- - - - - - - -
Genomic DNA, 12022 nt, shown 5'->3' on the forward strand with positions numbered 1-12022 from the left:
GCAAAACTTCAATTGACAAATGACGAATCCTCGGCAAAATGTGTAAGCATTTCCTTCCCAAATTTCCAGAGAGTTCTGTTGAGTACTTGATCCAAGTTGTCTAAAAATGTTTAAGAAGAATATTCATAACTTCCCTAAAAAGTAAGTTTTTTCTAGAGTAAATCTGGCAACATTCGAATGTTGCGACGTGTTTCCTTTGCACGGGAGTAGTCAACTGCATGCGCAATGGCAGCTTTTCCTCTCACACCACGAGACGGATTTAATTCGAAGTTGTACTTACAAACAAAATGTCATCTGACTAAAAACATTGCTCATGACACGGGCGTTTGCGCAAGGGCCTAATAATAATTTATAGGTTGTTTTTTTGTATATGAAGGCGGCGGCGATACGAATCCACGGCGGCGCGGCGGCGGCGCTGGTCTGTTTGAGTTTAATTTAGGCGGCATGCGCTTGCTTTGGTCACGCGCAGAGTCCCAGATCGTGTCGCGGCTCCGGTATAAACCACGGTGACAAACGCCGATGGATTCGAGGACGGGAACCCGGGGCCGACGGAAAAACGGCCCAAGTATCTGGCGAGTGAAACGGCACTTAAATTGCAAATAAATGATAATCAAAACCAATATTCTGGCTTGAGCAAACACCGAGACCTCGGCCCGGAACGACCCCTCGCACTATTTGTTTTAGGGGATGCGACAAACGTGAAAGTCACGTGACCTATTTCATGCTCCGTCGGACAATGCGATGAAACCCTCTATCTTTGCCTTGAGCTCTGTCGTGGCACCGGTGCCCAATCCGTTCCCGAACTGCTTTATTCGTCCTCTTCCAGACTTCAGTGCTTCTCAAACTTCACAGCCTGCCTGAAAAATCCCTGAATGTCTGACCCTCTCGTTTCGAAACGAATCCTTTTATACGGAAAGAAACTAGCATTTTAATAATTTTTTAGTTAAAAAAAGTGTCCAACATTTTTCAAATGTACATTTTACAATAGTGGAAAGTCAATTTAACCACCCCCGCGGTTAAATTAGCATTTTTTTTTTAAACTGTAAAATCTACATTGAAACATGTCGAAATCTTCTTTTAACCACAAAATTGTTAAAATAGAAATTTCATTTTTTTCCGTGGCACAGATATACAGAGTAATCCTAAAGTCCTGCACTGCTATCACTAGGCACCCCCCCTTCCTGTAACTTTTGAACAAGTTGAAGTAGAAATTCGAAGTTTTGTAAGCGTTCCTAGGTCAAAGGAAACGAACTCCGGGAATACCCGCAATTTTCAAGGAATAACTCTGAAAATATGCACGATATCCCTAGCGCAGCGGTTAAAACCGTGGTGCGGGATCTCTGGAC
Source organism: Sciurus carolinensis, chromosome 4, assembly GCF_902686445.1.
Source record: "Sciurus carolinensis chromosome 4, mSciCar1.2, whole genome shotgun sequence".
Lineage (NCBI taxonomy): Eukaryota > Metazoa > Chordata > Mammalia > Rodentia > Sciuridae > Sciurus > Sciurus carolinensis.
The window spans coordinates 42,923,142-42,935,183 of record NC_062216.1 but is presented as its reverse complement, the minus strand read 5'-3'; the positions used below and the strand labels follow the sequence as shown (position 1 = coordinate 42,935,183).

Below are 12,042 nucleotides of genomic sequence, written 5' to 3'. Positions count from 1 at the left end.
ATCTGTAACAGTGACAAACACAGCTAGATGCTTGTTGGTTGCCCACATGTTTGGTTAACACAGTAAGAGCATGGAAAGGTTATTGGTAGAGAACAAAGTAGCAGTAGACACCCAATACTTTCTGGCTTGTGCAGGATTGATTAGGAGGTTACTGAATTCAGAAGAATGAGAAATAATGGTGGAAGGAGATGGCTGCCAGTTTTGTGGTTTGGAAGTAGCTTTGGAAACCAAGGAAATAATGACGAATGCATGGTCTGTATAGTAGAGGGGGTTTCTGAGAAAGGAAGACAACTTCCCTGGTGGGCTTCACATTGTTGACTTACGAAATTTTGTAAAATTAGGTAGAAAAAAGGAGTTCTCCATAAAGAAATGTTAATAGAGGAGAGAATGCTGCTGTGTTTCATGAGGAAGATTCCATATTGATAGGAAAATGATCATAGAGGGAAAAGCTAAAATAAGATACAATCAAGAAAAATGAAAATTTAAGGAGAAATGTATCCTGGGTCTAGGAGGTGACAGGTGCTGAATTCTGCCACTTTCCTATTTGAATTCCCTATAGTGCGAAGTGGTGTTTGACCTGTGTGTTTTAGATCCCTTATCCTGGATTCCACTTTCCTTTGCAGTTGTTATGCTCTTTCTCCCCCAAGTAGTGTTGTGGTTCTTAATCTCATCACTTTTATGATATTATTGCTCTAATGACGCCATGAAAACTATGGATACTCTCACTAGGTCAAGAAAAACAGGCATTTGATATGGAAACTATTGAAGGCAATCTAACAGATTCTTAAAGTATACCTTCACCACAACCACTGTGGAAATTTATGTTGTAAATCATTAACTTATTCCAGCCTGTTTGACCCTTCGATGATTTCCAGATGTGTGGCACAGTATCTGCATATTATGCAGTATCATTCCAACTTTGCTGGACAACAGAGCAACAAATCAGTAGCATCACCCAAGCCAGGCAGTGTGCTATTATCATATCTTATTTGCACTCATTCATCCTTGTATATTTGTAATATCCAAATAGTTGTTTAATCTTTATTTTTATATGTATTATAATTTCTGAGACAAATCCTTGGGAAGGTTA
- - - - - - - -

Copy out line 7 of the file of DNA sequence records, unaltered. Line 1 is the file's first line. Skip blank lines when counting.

Below are 12,042 nucleotides of genomic sequence, written 5' to 3'. Positions count from 1 at the left end.